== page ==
Driving under the influence, referred to simply as DUI, is a crime that Arizona lawmakers take very seriously. The penalties associated with a DUI conviction are meant to dissuade the defendant and others in the community from committing the same wrongdoing in the future. These penalties increase with the number of drunk driving offenses committed by an individual. Receiving a third or subsequent DUI has severe consequences in Arizona.
What Is a Third DUI?
Driving under the influence in Arizona is a crime that refers to being in actual physical control of a vehicle while under the impairing influence of drugs or alcohol. In Arizona, a driver is guilty of a DUI if his or her blood alcohol content (BAC) level is at or above 0.08 percent – or with any amount of an impairing drug in the driver’s body – within two hours of driving a vehicle. The legal BAC is lower for commercial drivers (0.04 percent) and drivers under the age of 21 (any amount of alcohol).
In Arizona, there is something called a DUI look-back period. The look-back period is a length of time where the courts will look back at previous driving under the influence convictions and allow them to influence the current DUI case. The look-back period in Arizona is seven years. If you get two or more DUI convictions within seven years of the first, the penalties will increase and you’ll be charged with a third-offense DUI. If more than seven years have passed since your prior DUIs, however, they will not be taken into account during your current DUI case.
What Are the Penalties for a Third DUI?
A standard DUI conviction in Arizona is a class 1 misdemeanor. Being convicted of a third DUI, however, is a class 4 felony. A felony comes with much harsher penalties than a misdemeanor. Although the consequences of any DUI conviction in Arizona are severe, a third or subsequent DUI is worse than a first or second. The law in Arizona increases this offense to a felony, with penalties such as:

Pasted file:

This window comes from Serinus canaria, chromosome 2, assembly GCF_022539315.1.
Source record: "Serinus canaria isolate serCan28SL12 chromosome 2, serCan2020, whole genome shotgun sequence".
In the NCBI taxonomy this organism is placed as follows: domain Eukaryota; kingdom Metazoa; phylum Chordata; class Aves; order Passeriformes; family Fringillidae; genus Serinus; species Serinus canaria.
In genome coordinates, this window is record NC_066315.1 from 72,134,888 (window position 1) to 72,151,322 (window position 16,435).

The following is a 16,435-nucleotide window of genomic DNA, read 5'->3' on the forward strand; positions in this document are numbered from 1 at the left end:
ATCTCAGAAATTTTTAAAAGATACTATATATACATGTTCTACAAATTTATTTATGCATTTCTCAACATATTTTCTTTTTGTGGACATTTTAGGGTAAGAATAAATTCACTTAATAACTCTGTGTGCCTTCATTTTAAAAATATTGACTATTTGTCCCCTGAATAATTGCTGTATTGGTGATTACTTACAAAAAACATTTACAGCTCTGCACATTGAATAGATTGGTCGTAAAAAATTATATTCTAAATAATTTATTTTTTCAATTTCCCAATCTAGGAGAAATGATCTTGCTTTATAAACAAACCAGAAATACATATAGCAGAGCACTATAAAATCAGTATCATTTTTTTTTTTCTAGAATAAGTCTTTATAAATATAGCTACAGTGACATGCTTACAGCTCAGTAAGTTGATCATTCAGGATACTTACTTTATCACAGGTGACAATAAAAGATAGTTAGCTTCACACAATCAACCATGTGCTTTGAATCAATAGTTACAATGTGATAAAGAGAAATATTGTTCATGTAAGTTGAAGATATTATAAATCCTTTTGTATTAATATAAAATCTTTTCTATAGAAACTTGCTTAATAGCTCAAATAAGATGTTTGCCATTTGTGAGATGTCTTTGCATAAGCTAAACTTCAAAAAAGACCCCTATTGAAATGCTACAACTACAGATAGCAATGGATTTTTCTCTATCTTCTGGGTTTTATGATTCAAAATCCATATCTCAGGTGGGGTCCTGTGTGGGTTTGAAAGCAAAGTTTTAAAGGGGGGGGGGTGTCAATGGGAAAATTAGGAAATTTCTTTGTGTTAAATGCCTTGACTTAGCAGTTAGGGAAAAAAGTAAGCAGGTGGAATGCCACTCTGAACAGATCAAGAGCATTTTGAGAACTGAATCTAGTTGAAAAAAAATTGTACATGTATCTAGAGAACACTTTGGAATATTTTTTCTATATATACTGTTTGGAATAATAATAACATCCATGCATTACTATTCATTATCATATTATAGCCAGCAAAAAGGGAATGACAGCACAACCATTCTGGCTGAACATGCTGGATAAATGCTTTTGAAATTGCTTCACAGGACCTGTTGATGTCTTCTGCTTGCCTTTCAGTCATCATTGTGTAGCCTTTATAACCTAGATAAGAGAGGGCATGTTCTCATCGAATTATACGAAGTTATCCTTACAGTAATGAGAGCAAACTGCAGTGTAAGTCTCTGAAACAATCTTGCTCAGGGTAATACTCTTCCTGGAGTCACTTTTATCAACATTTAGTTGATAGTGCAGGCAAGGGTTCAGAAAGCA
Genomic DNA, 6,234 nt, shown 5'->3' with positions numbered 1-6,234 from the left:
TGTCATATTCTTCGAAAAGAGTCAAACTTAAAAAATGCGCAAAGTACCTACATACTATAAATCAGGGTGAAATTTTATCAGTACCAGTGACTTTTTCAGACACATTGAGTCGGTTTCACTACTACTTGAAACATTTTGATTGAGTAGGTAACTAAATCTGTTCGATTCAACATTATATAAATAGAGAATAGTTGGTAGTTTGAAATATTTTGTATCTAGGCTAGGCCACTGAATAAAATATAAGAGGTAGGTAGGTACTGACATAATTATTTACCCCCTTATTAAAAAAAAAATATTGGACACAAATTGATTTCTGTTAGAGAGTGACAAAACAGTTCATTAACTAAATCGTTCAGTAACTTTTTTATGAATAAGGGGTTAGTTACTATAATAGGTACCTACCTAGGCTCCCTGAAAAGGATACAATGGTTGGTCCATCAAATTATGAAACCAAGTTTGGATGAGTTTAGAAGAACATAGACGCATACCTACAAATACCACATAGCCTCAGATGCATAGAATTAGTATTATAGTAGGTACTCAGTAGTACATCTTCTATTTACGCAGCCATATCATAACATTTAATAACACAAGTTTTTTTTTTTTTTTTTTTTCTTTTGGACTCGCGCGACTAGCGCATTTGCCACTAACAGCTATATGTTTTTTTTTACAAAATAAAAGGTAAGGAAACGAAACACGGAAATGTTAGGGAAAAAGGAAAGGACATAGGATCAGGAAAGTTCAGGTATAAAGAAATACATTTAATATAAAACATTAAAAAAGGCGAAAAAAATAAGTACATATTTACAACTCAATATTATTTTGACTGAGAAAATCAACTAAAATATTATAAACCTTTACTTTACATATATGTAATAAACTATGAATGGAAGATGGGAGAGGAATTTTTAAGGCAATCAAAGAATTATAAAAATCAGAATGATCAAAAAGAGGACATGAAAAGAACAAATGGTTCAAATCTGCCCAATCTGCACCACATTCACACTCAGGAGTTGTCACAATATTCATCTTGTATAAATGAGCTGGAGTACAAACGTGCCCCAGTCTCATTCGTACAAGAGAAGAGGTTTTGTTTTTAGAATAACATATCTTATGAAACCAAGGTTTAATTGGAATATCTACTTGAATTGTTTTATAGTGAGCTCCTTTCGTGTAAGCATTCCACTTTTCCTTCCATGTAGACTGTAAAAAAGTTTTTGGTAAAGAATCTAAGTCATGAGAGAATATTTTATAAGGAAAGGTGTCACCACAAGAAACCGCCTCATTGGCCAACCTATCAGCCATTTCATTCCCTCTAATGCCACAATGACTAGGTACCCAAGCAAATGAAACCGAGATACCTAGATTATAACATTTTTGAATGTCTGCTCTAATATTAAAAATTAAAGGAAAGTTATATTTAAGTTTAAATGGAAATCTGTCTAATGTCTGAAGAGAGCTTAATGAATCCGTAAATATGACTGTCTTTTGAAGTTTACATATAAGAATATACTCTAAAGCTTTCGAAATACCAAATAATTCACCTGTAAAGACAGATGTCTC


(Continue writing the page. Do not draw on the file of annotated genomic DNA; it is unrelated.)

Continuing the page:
- A minimum of four months in jail
- Up to two years in jail or prison
- At least $4,000 (up to $150,000) in fines and surcharges
- Mandatory ignition interlock device (plus costs) for at least two years
- Possible vehicle forfeiture and impoundment
- Mandatory alcohol counseling or treatment programs
- Minimum of 30 days of community service
- Revoked driver’s license for an indefinite amount of time, with a reinstatement period of at least one year
Unlike a suspended license, a revoked license does not automatically become reinstated at the end of the revocation period. You will have to complete and submit an investigation packet and proof of SR-22 insurance (higher-premium insurance) to the Department of Motor Vehicles to regain a valid driver’s license. The criminal consequences of a third DUI can be even more severe if it is an extreme DUI or super extreme DUI, meaning there are aggravating factors such as a higher BAC or an auto accident.
How Can a DUI Attorney Help?
Arizona law does not allow a defendant facing a third-offense DUI to plead the charge down to a wet reckless, unlike a first or second DUI. It may still be possible, however, to negotiate the charges or penalties down with help from a DUI attorney in Scottsdale, AZ.
A lawyer can craft a legal defense based on the specific facts of your case, such as insufficient evidence or police misconduct. This may lead to a dismissal or reduction of the charges. A lawyer will also have a relationship with prosecutors and judges that can improve his or her ability to negotiate a plea deal.
Find out how an attorney may be able to help you if you’re facing charges or an arrest for a third DUI in Arizona. Contact Rosenstein Law Group at (480) 248-7666 to schedule a free, confidential case review.